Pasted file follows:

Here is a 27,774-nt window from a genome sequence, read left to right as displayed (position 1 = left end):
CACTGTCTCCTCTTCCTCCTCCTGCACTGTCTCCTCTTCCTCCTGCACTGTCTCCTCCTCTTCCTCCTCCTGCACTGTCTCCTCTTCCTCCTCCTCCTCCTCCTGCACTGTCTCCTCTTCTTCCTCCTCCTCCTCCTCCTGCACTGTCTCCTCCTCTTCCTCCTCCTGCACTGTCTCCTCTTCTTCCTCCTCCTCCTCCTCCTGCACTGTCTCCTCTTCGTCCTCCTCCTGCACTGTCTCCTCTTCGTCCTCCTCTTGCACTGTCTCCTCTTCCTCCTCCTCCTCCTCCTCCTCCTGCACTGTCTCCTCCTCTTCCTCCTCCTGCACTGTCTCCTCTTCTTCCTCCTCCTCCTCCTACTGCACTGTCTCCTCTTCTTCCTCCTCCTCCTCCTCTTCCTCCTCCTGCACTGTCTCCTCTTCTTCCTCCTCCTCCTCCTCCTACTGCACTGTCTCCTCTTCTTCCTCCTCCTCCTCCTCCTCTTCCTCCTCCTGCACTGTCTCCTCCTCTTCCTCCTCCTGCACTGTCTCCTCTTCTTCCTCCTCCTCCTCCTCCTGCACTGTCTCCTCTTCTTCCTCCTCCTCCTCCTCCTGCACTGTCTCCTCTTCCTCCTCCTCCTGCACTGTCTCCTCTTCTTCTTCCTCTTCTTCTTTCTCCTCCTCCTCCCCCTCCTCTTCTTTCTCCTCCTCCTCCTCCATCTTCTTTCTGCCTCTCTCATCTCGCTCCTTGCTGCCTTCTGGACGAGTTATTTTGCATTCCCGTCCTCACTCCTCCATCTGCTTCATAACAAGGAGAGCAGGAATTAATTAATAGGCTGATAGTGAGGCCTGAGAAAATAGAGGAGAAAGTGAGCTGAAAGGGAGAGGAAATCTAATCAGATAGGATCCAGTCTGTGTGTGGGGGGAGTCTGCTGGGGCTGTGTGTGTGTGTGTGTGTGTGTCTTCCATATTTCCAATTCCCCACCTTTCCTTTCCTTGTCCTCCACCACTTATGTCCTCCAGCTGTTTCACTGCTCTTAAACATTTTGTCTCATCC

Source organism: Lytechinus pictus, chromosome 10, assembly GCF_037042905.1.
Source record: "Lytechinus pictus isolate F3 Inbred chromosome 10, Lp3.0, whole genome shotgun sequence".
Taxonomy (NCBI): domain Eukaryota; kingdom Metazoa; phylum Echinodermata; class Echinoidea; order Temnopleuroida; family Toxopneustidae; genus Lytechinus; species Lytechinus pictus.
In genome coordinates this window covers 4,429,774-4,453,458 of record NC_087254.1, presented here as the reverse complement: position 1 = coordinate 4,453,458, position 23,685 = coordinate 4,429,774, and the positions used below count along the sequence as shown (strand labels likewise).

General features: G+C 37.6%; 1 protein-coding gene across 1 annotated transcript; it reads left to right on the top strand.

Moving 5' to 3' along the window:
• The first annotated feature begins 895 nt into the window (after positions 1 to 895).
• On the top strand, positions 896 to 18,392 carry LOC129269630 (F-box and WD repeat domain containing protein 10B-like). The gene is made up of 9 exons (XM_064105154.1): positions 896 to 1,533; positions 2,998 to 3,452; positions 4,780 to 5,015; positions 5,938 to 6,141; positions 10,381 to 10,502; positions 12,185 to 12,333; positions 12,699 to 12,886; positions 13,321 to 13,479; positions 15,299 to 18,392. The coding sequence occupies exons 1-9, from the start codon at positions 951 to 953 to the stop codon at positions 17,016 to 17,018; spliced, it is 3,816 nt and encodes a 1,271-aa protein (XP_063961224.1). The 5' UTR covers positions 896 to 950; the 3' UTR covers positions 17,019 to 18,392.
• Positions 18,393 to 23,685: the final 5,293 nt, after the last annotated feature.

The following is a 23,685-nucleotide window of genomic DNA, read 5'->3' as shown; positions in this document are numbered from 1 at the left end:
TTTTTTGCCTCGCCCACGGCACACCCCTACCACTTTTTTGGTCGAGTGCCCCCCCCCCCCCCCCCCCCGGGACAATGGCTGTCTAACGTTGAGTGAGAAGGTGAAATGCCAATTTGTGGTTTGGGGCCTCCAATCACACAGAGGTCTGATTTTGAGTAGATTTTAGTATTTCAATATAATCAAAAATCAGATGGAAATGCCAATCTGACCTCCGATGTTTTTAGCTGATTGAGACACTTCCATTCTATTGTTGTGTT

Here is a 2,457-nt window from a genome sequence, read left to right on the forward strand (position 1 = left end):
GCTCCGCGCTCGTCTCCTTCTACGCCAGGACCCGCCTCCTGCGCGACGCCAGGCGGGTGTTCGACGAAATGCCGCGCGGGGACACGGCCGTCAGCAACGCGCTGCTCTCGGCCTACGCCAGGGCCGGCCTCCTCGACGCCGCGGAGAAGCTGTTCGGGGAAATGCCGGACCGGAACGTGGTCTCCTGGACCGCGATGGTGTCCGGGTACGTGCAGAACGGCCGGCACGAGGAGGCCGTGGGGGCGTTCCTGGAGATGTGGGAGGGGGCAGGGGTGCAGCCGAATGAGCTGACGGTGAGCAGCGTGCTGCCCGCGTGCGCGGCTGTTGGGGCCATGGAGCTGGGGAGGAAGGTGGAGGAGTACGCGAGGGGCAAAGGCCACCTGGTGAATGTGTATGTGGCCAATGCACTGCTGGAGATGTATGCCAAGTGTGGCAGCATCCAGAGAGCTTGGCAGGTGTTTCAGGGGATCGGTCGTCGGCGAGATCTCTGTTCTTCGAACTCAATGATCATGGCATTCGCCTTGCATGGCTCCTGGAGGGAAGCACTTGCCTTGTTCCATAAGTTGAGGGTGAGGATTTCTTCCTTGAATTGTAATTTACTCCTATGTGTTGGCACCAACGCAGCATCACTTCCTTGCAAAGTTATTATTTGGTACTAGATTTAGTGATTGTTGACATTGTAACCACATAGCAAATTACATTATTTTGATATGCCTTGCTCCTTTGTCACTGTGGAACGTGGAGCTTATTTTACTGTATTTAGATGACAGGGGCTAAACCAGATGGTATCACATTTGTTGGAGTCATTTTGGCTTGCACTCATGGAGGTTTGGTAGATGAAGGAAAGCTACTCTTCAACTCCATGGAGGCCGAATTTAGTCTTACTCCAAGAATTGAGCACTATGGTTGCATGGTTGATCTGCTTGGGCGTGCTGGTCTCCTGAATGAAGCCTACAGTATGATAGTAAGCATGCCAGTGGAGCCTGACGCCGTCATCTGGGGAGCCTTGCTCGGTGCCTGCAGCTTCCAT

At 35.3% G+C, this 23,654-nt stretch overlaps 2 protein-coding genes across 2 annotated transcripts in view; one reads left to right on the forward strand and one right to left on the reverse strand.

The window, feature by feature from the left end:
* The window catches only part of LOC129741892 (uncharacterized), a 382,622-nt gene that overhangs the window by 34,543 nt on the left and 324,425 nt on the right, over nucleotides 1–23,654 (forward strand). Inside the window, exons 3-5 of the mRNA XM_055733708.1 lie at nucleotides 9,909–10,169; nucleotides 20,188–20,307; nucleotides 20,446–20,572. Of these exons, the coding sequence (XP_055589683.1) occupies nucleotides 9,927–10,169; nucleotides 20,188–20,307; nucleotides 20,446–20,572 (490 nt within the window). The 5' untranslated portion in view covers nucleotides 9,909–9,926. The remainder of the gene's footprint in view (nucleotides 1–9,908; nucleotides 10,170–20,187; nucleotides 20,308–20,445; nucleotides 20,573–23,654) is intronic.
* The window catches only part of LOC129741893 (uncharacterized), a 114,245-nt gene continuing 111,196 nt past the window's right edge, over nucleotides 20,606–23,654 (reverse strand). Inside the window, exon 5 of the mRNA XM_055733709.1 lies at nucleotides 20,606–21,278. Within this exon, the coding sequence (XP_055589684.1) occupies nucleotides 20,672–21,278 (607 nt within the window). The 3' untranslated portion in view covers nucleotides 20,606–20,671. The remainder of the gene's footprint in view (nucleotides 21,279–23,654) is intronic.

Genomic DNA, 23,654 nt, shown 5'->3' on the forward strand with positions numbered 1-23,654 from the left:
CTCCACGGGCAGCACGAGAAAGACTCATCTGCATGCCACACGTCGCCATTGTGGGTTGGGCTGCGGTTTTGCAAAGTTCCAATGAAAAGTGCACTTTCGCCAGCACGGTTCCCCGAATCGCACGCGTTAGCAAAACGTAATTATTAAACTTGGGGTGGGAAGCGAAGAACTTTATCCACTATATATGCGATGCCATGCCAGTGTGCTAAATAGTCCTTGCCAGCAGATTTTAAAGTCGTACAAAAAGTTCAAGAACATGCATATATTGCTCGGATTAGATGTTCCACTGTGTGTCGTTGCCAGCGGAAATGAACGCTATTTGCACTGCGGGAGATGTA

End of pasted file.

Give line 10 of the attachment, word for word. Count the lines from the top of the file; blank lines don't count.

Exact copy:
• On the top strand, positions 896 to 18,392 carry LOC129269630 (F-box and WD repeat domain containing protein 10B-like). The gene is made up of 9 exons (XM_064105154.1): positions 896 to 1,533; positions 2,998 to 3,452; positions 4,780 to 5,015; positions 5,938 to 6,141; positions 10,381 to 10,502; positions 12,185 to 12,333; positions 12,699 to 12,886; positions 13,321 to 13,479; positions 15,299 to 18,392. The coding sequence occupies exons 1-9, from the start codon at positions 951 to 953 to the stop codon at positions 17,016 to 17,018; spliced, it is 3,816 nt and encodes a 1,271-aa protein (XP_063961224.1). The 5' UTR covers positions 896 to 950; the 3' UTR covers positions 17,019 to 18,392.